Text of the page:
Our preferred measure of money supply is TMS (True Money Supply), a monetary aggregate developed by Murray Rothbard and Joseph Salerno. TMS includes currency in circulation, demand deposits and savings deposits. It does not include money held in reserve at the Fed, or, for that matter, time deposits and money-market funds.
According to the money multiplier model, "base money" is created by the central bank and then multiplied, through fractional reserve lending, by commercial banks. We are in agreement with Steve Keen that this is not the way today's system usually operates. Rather, the private banks usually create additional credit money (savings deposits, primarily) and the central bank later responds by adjusting base money to maintain a targeted short-term interest rate. This is why, when analysing the monetary situation, we don't automatically assume that bank reserves will be loaned into the economy. It is a virtual certainty that excess reserves will eventually be loaned into the economy, but there is no telling how long it will take for that to happen. We therefore don't count bank reserves as part of the money supply.
The point we were trying to make, as opposed to the point that Mish argued against, is that major financial-market and economic trend changes can often be explained by the preceding major trend changes in TMS. For example, the major upward trend in TMS that extended from the mid 1990s through to around 2004 explains the tech/internet boom and the housing market boom that followed it (TMS's 'correction' during 1999-2000 preceded the end of the first of these booms), while the downward trend in TMS that extended from 2004 through to 2007 explains the housing-market bust and its knock-on effects. Due to the lengthy and variable time delays involved, as well as the impossibility of knowing in advance exactly how changes in the monetary trend will affect different markets and economic sectors, the relationship between the monetary trend and prices is not the "Holy Grail" of the investment world. However, it is certainly possible to understand what's going on right now without kidding yourself that deflation is happening.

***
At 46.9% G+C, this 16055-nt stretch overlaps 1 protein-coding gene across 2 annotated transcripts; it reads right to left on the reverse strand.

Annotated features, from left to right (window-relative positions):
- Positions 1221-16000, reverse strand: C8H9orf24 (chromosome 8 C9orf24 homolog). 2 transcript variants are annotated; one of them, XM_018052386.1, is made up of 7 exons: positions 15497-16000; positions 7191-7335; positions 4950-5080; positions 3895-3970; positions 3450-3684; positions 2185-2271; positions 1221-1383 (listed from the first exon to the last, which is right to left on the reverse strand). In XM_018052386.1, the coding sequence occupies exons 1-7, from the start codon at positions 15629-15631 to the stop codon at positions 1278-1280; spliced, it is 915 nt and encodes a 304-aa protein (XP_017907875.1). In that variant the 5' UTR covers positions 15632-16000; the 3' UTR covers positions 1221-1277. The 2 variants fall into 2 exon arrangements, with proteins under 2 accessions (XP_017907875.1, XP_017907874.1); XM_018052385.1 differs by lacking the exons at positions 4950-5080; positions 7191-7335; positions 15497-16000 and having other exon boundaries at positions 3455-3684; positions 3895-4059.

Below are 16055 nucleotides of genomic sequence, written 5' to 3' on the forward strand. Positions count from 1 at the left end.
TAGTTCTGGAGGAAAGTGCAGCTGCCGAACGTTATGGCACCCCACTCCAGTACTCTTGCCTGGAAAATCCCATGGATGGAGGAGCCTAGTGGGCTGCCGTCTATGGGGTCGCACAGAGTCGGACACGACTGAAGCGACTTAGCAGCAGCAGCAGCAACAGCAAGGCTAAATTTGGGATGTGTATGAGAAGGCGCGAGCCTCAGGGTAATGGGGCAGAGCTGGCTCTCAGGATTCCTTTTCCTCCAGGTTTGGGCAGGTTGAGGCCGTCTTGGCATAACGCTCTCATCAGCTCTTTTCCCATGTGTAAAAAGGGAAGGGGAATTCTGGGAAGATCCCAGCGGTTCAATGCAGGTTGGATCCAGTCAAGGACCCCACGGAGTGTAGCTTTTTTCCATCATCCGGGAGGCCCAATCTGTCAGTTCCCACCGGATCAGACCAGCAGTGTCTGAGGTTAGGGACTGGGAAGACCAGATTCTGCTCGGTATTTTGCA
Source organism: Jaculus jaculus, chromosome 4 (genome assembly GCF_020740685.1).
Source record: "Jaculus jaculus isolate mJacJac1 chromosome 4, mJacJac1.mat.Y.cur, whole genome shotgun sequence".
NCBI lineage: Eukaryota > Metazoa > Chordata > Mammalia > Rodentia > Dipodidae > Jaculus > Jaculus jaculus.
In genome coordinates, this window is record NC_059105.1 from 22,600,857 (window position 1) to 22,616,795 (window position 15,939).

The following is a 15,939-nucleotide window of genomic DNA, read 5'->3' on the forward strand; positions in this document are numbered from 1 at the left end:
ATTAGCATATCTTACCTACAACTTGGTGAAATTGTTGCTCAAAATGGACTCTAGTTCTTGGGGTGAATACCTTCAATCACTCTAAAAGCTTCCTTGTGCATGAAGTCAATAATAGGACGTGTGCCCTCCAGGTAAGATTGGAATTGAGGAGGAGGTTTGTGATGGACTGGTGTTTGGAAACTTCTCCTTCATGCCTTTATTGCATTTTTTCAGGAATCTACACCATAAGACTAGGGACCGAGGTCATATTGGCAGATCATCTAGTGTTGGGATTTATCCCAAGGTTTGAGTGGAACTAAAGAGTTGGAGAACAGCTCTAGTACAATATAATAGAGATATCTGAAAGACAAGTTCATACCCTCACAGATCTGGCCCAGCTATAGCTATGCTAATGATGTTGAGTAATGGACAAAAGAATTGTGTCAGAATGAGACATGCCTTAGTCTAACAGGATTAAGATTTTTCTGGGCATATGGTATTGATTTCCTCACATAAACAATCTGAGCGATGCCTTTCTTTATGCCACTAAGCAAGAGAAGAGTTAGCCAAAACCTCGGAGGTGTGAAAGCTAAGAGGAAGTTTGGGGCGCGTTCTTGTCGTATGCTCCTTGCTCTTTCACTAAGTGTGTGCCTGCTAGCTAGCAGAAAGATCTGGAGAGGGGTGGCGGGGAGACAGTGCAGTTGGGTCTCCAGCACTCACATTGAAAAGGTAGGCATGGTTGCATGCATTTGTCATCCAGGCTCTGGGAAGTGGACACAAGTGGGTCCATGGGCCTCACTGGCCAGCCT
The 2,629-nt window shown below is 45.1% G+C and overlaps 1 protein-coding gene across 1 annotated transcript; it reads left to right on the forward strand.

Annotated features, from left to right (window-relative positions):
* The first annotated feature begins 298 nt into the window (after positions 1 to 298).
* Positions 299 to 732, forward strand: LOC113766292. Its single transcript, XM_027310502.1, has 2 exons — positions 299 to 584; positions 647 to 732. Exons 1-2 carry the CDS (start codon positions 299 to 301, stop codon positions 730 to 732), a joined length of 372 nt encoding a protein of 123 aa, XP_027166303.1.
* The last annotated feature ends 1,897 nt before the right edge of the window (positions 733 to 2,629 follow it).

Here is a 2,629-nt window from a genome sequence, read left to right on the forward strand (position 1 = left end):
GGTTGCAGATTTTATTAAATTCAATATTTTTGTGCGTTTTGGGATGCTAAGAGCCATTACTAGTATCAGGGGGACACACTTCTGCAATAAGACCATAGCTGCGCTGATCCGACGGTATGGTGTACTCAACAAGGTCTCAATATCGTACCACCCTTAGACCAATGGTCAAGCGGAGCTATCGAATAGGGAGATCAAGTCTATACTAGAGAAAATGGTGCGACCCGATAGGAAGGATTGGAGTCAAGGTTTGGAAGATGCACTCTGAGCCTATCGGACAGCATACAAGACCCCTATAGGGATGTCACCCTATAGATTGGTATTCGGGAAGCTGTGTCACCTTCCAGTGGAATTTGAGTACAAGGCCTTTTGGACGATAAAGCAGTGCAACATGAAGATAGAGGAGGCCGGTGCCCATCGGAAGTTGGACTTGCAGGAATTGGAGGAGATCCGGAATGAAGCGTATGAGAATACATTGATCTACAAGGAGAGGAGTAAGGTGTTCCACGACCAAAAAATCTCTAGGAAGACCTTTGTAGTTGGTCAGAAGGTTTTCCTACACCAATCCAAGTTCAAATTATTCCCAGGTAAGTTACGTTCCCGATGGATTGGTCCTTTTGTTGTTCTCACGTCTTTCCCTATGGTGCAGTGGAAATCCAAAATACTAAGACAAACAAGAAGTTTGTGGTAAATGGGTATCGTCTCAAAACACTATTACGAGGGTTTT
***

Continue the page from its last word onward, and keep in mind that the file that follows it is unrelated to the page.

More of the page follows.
The following chart shows that TMS is currently about 10% higher than it was at this time last year. In other words, there is about 10% more money in the US economy today than there was 12 months ago (EXCLUDING the huge build-up of reserves at the Fed). Interestingly, the latest "Flow of Funds" report produced by the US Federal Reserve shows that the total supply of credit within the US economy is also still expanding (refer to Doug Noland's latest Credit Bubble Bulletin for analysis of the Q4-2008 "Flow of Funds" report). In other words, the total supplies of both money and credit are expanding.
The supply of money has grown rapidly over the past 12 months and the supply of credit has continued its expansion despite what has happened to the banking system and private borrowers, for the same reason as in 1933-1945: increased borrowing by government and government-sponsored agencies. In a horribly misguided attempt to stimulate the economy the government is now borrowing new money into existence at a fast enough pace to more than offset the retrenchment in the private sector. The private sector credit bubble has burst, but it is being replaced by a public sector credit bubble.
It can, of course, be argued that the total supply of money and credit would appear to be falling if the value of all outstanding credit were marked to market. This is an argument that can be neither proved nor disproved because the total market value of all outstanding credit is unknown. Moreover, we don't see a good reason to invent new and imaginative ways of defining inflation/deflation when the classic definition (a rise/fall in the total supply of money) continues to serve its purpose. As an aside, the reason that some analysts wrongly thought that an inflation problem was imminent during the first half of last year is that they were, in most cases, using M3 as their preferred measure of money supply. M3 has a history of giving 'major league' false signals at important monetary turning points.
The bottom line is that an inflation problem is in the works unless this time proves to be different from every other time throughout history when the money supply rose rapidly over an extended period. Due to the typical delays between changes in money supply and changes in prices we doubt that the inflation problem will bubble to the surface this year, but it will probably begin to make its presence felt during 2010.